By Donovan Pacholl
Traveling and camping through Africa can be great fun. The chance to hear the sounds of animals on safari, a mosque broadcasting the morning prayer, or local women singing as the sun comes can be moving experience. In wilderness areas where there are animals, you will never forget the first time an animal is breathing next to your tent or an elephants just happens to walk by at night. It’s the beauty of Africa and is what makes it unique is so many ways.
For adventurous travelers coming to Africa for the first time, a number of people are curious about camping, whether they should pack a tent, camping regulations, safety and proximity to animals. Much of this depends upon which country, the type of terrain, and how long you plan to be living in a tent.
However, to dispel your fears, in general (and that’s a very broad statement) there is no rule of thumb for how and where it can be done. Thousands traveler tour across Africa never spending any money on camping and have wonderful experiences, connecting wit the locals and finding mind-blowing landscapes that make a great places for having beers at sunset or tea as the sunrises. Of course, there are certain regulations in National Parks, cities and certain regions, like Dogon Country in Mali, but overall camping can be done close anywhere.
Often the question comes to whether or not you should pack a tent. If you’re planning a big trip through remote parts of Africa, where you will find no or little accommodations, it’s good to pack a tent. In tourist countries, like South Africa, Tanzania, Morocco, Egypt, you can easily find guesthouses or small hotels in most villages. If you’re going on safari, most tour companies provide the tents, although you should inquire about their conditions first.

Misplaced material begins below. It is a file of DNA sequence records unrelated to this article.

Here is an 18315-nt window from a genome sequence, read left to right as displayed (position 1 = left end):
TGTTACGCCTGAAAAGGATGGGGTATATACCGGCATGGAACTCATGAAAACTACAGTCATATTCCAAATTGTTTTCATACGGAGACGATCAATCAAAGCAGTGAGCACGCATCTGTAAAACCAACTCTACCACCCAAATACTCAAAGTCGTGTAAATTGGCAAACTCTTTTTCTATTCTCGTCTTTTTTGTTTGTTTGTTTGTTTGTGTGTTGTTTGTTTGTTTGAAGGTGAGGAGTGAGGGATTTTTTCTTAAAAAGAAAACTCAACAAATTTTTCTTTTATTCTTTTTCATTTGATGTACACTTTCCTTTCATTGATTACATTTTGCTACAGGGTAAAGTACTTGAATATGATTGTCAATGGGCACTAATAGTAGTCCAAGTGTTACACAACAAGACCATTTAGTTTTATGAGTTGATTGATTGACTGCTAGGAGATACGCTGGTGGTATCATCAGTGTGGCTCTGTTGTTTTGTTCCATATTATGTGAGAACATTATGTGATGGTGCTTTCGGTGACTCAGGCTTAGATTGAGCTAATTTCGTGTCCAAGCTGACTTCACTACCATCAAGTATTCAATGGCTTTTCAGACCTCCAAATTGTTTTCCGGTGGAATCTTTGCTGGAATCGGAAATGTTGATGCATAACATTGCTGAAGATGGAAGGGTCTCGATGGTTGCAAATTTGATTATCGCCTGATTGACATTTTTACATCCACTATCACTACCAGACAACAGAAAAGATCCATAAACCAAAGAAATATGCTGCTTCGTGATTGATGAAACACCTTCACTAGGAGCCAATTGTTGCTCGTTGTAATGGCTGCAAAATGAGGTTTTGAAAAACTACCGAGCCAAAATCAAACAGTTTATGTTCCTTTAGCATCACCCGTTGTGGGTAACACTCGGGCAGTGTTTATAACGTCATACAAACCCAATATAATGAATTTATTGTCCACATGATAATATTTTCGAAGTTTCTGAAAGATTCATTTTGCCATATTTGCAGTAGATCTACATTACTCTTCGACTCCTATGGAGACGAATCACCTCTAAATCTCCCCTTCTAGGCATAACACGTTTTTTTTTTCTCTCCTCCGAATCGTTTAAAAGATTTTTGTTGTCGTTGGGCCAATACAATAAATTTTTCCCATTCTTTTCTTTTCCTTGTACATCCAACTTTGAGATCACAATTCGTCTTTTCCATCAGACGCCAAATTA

If you want to camp throughout Africa, here is the rule of thumb.
In big cities, it’s best to find a designated camping area that has a caretaker or someone to watch your kit, if you plan to leave. Most major cities, especially in East Africa (and not so much in part of West Africa), have camping areas, although they are not always easy to find and are often on the outskirts of the city. If the camping area doesn’t feel safe, you can usually find cheap hostels, but these too, need to be considered for safety. If you want to camp and can’t find a spot, the farther you get away from the central part of the city the better. The next best rule of thumb is to approach someone’s house, knock on the door, and ask if you put up you tent on their property. While this does sound awkward, I have known many people who have done this throughout Africa and the greater part of the world and never had any problems.
If you’re traveling in remote areas and spot a settlement, the best thing is to ask for the local chief, or leader of the area, and ask him or her if you can sleep in the area, and where is the best spot to pitch your tent. Again, this may sound strange, but usually the chief will make sure you’re well taken care of, and often invite you for dinner and conversations (or attempt at) at their home.
There are a number of rules for camping in National Parks and you should research this before you enter. Often there are fees for entering, camping and the number of days you spend inside the parks. This usually pertains to more populate National Parks like the Serengeti, Kruger, and a host of other ones throughout East Africa. Inquire with the game warden before you enter.
In much of Africa, you can basically drive off the main road (if there is one), look for somewhere that is not in a field harvesting food, which is sometimes difficult to find, and plop down your tent for the night.